Rising Incidence of HIVs Propels Requirement for HIV Diagnosis

Rising Incidence of HIVs Propels Requirement for HIV Diagnosis

The HIV diagnosis industry is projected to generate $4.13 billion in 2021, rising at a rate of 9.7% from 2021-2030, to capture $9.55 billion revenue in 2030. The rising prevalence of AIDS, led by increasing transfusions, and blood donations fuel the demand for HIV diagnosis.

There are majorly three types of HIV tests: Antigen/antibody tests, antibody tests, and nucleic acid tests (NAT).

Antibody tests detect HIV to identify HIV in a person’s blood or oral fluid. The antibody test scan takes 23 to 90 days for the detection of HIV after exposure. Antibody testing involves blood usage from a vein that can soon detect HIV, after injecting tests with blood from a finger stick or oral fluid.

Antigen tests involve looking for both antigens and HIV antibodies. A person’s immune system produces antibodies when they are exposed to HIV viruses. Antigens are considered foreign substances that affect an individual’s immune system.

NAT involves looking for the actual virus in the blood. This test is usually recommended for people with recent exposure or possible exposure to early HIV symptoms. This test can detect HIV in 10 to 33 days after exposure.

An HIV-infected person produces a p24 antigen to develop antibodies. An antigen/antibody test is usually performed in the lab on vein blood that can detect HIV in 18 to 45 days after exposure. There is quick availability of finger stick antigen/ antibody tests.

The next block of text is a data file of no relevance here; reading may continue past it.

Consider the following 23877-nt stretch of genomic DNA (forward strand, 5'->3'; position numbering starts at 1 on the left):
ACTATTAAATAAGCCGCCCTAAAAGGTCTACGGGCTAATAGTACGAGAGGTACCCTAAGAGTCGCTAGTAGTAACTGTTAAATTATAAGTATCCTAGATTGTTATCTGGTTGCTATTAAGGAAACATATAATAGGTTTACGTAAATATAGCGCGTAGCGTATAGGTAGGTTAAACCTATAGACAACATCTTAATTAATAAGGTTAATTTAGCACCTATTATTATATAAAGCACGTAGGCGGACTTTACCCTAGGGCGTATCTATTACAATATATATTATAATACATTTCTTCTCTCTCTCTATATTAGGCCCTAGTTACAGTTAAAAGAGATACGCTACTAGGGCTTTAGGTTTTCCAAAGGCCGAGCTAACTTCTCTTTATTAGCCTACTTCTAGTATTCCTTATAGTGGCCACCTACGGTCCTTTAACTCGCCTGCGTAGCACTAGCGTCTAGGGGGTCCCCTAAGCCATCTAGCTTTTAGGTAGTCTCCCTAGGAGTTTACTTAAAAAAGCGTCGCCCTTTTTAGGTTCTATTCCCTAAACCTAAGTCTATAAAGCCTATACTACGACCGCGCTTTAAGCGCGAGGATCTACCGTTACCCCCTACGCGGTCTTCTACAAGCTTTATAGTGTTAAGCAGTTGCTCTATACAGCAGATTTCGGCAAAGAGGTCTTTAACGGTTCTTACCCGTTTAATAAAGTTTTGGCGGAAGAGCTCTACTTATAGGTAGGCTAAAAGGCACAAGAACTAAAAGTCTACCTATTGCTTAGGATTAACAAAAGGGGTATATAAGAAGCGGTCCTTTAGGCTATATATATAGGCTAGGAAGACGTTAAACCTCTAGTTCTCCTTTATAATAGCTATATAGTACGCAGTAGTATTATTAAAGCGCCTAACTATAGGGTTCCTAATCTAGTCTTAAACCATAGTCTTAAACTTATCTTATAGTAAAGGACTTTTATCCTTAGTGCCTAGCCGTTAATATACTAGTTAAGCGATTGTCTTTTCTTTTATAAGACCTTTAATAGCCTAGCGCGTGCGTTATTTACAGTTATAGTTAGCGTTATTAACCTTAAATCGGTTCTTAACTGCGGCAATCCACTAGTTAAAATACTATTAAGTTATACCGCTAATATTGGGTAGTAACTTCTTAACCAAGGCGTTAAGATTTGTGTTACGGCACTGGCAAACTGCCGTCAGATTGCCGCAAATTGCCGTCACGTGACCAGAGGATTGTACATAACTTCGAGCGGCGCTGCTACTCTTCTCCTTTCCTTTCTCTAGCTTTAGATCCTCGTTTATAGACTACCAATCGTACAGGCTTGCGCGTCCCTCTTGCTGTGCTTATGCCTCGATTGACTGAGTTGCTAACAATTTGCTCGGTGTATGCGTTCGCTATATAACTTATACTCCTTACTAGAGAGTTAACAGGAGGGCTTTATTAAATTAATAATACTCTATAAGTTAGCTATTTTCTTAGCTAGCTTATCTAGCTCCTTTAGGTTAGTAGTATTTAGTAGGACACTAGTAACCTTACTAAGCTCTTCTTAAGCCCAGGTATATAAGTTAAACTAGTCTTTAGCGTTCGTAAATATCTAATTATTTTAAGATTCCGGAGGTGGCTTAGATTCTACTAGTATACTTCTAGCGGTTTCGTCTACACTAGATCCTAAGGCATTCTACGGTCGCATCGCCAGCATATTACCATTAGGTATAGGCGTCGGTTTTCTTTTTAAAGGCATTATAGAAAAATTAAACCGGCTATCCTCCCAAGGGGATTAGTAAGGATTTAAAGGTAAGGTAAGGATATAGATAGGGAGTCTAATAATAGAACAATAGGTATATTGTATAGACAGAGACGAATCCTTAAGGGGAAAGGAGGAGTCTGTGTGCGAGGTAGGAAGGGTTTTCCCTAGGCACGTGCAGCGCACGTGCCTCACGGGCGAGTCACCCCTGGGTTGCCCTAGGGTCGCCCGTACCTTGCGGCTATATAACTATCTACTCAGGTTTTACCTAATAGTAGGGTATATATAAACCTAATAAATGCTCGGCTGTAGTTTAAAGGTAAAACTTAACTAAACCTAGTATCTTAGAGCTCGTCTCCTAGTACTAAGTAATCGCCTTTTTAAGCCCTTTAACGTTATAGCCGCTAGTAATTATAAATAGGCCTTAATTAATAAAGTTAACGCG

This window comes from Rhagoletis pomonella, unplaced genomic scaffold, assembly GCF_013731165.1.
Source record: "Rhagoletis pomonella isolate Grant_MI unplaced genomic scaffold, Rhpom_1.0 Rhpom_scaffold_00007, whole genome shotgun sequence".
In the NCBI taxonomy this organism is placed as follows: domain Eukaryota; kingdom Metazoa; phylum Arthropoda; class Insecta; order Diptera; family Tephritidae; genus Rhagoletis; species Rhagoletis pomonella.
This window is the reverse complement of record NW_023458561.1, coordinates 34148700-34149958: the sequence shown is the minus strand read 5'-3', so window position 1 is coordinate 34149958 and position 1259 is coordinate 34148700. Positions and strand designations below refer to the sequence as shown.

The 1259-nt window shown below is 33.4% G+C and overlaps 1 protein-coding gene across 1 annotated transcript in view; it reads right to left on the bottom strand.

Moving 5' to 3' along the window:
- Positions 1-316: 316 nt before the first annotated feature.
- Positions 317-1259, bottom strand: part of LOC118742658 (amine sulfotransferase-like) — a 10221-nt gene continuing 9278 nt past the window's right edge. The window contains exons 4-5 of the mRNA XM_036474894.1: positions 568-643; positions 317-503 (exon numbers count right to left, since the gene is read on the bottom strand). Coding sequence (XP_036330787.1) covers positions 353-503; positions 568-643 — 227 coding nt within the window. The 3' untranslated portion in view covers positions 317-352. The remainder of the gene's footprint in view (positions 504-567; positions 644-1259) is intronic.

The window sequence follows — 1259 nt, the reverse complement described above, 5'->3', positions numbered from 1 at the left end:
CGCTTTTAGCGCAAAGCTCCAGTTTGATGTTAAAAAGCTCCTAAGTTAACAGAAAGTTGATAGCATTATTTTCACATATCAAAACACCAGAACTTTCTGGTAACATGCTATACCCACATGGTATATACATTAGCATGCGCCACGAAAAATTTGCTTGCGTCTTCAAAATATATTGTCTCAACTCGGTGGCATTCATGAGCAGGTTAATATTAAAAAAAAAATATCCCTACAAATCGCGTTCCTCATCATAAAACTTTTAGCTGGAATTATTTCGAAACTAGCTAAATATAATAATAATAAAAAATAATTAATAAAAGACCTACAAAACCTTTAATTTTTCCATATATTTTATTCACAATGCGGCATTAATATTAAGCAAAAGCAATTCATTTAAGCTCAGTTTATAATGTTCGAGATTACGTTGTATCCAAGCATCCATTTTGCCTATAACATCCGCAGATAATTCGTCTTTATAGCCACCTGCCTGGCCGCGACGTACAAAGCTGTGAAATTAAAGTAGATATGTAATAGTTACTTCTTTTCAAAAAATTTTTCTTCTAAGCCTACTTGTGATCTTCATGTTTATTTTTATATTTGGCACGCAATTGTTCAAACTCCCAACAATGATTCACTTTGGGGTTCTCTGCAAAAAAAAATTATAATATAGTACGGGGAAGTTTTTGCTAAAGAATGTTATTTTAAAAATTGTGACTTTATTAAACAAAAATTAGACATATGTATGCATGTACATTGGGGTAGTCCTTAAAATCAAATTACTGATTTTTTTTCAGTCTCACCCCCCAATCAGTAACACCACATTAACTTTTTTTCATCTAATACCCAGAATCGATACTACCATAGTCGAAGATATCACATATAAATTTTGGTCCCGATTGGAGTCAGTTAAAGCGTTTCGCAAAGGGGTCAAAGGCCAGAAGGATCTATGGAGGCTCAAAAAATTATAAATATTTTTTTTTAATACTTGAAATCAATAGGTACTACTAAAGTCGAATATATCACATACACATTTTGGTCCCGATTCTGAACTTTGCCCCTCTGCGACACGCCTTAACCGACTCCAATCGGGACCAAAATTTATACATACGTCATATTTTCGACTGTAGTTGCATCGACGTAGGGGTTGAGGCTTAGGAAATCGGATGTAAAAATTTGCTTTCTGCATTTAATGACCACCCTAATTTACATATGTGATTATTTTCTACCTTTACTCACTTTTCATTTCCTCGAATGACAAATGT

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Additionally, point-of-care kits and instrument advantages are projected to fuel the industry’s growth.

AIDS virus can be spread through infected blood transfusion, or compromised needles to a healthy individual. The government associations’ participation in educational programs has resulted in growing awareness of worldwide unsafe blood transfusion and blood donations.

The point-of-care kits and instruments are projected to fuel the industry growth in the coming years.

Several associations of WHO including Red Crescent Societies, the American Red Cross, and the International Federation of Red Cross support blood donation programs and are aware of people to safely donate blood and blood components.

The unsterilized needles usage during blood transfusion results in high infection risk, and thus fuels the industry’s growth.

In addition, the rising awareness of increasing blood transfusions and blood donations is projected to result in a growing prevalence of HIV infection, which boost the industry growth.

The emergence of point-of-care instruments and kits for infection detection leads to an increased rate of diagnosis.

The pint-of-care instruments and kits are convenient, affordable, and time-saving, and provide high-confirmatory testing. Moreover, the instruments and kits provide offer easy-to-perform medical tests at the point of care or bedside.

The rising usage of these devices by HIV-infected individuals and cautious people boosts the industry’s growth in the coming future.

Over the last few years, the increasing healthcare expenditure in numerous countries has reduced the AIDS burden, more specifically in low- and middle-income countries.

The rising awareness on blood donations propel requirement for HIV diagnosis.


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